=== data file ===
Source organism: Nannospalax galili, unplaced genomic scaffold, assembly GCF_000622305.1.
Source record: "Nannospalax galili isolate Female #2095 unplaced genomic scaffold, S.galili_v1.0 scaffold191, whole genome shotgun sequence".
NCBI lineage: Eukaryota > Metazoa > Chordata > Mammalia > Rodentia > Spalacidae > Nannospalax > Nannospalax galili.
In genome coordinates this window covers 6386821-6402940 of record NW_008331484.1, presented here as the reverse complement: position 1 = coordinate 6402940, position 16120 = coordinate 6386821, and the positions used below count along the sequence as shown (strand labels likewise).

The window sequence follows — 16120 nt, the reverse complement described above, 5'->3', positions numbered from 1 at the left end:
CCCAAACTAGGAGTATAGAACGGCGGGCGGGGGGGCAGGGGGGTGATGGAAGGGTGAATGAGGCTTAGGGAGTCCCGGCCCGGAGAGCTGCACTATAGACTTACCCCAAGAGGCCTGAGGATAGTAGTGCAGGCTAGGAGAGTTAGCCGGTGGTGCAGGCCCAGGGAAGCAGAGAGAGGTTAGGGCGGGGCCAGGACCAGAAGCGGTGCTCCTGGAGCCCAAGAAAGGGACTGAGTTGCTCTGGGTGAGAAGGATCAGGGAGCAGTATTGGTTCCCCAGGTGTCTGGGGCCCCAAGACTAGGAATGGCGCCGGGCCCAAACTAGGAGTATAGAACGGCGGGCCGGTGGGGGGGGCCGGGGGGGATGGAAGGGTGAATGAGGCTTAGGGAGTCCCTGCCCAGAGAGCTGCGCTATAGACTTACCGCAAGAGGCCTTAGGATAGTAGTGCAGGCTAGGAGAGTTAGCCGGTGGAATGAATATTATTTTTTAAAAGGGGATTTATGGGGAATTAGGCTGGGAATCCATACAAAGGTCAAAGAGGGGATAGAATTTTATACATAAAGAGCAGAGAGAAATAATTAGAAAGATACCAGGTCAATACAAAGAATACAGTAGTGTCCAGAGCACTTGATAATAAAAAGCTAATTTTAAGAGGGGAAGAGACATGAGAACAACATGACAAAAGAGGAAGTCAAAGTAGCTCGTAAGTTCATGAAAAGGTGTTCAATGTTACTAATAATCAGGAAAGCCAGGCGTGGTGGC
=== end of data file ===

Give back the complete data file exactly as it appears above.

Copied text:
Source organism: Nannospalax galili, unplaced genomic scaffold, assembly GCF_000622305.1.
Source record: "Nannospalax galili isolate Female #2095 unplaced genomic scaffold, S.galili_v1.0 scaffold191, whole genome shotgun sequence".
NCBI lineage: Eukaryota > Metazoa > Chordata > Mammalia > Rodentia > Spalacidae > Nannospalax > Nannospalax galili.
In genome coordinates this window covers 6386821-6402940 of record NW_008331484.1, presented here as the reverse complement: position 1 = coordinate 6402940, position 16120 = coordinate 6386821, and the positions used below count along the sequence as shown (strand labels likewise).

The window sequence follows — 16120 nt, the reverse complement described above, 5'->3', positions numbered from 1 at the left end:
CCCAAACTAGGAGTATAGAACGGCGGGCGGGGGGGCAGGGGGGTGATGGAAGGGTGAATGAGGCTTAGGGAGTCCCGGCCCGGAGAGCTGCACTATAGACTTACCCCAAGAGGCCTGAGGATAGTAGTGCAGGCTAGGAGAGTTAGCCGGTGGTGCAGGCCCAGGGAAGCAGAGAGAGGTTAGGGCGGGGCCAGGACCAGAAGCGGTGCTCCTGGAGCCCAAGAAAGGGACTGAGTTGCTCTGGGTGAGAAGGATCAGGGAGCAGTATTGGTTCCCCAGGTGTCTGGGGCCCCAAGACTAGGAATGGCGCCGGGCCCAAACTAGGAGTATAGAACGGCGGGCCGGTGGGGGGGGCCGGGGGGGATGGAAGGGTGAATGAGGCTTAGGGAGTCCCTGCCCAGAGAGCTGCGCTATAGACTTACCGCAAGAGGCCTTAGGATAGTAGTGCAGGCTAGGAGAGTTAGCCGGTGGAATGAATATTATTTTTTAAAAGGGGATTTATGGGGAATTAGGCTGGGAATCCATACAAAGGTCAAAGAGGGGATAGAATTTTATACATAAAGAGCAGAGAGAAATAATTAGAAAGATACCAGGTCAATACAAAGAATACAGTAGTGTCCAGAGCACTTGATAATAAAAAGCTAATTTTAAGAGGGGAAGAGACATGAGAACAACATGACAAAAGAGGAAGTCAAAGTAGCTCGTAAGTTCATGAAAAGGTGTTCAATGTTACTAATAATCAGGAAAGCCAGGCGTGGTGGC